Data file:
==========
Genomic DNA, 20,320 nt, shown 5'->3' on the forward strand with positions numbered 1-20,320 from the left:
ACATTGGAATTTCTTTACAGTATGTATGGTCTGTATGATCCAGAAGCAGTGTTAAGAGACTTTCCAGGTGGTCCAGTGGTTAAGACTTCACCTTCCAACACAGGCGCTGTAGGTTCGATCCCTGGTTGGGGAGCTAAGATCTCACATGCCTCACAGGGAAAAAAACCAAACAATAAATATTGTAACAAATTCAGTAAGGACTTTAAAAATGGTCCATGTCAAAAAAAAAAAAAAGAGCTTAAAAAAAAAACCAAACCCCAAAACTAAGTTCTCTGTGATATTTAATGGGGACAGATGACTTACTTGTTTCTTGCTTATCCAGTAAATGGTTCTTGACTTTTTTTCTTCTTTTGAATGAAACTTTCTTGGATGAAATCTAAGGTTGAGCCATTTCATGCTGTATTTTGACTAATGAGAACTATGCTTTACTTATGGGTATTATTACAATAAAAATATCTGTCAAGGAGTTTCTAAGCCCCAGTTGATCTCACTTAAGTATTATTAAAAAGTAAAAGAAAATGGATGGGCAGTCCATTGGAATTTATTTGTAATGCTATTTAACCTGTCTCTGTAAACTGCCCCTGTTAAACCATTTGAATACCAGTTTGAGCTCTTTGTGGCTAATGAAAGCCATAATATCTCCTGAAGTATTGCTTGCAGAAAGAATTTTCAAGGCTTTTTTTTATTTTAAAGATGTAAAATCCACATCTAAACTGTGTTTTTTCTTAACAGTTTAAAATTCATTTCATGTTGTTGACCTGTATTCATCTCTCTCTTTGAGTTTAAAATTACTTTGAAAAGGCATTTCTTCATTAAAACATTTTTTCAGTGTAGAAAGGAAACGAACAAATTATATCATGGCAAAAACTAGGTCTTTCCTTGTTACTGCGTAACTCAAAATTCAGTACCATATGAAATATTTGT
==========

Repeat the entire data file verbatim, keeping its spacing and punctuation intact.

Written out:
Genomic DNA, 20,320 nt, shown 5'->3' on the forward strand with positions numbered 1-20,320 from the left:
ACATTGGAATTTCTTTACAGTATGTATGGTCTGTATGATCCAGAAGCAGTGTTAAGAGACTTTCCAGGTGGTCCAGTGGTTAAGACTTCACCTTCCAACACAGGCGCTGTAGGTTCGATCCCTGGTTGGGGAGCTAAGATCTCACATGCCTCACAGGGAAAAAAACCAAACAATAAATATTGTAACAAATTCAGTAAGGACTTTAAAAATGGTCCATGTCAAAAAAAAAAAAAAGAGCTTAAAAAAAAAACCAAACCCCAAAACTAAGTTCTCTGTGATATTTAATGGGGACAGATGACTTACTTGTTTCTTGCTTATCCAGTAAATGGTTCTTGACTTTTTTTCTTCTTTTGAATGAAACTTTCTTGGATGAAATCTAAGGTTGAGCCATTTCATGCTGTATTTTGACTAATGAGAACTATGCTTTACTTATGGGTATTATTACAATAAAAATATCTGTCAAGGAGTTTCTAAGCCCCAGTTGATCTCACTTAAGTATTATTAAAAAGTAAAAGAAAATGGATGGGCAGTCCATTGGAATTTATTTGTAATGCTATTTAACCTGTCTCTGTAAACTGCCCCTGTTAAACCATTTGAATACCAGTTTGAGCTCTTTGTGGCTAATGAAAGCCATAATATCTCCTGAAGTATTGCTTGCAGAAAGAATTTTCAAGGCTTTTTTTTATTTTAAAGATGTAAAATCCACATCTAAACTGTGTTTTTTCTTAACAGTTTAAAATTCATTTCATGTTGTTGACCTGTATTCATCTCTCTCTTTGAGTTTAAAATTACTTTGAAAAGGCATTTCTTCATTAAAACATTTTTTCAGTGTAGAAAGGAAACGAACAAATTATATCATGGCAAAAACTAGGTCTTTCCTTGTTACTGCGTAACTCAAAATTCAGTACCATATGAAATATTTGT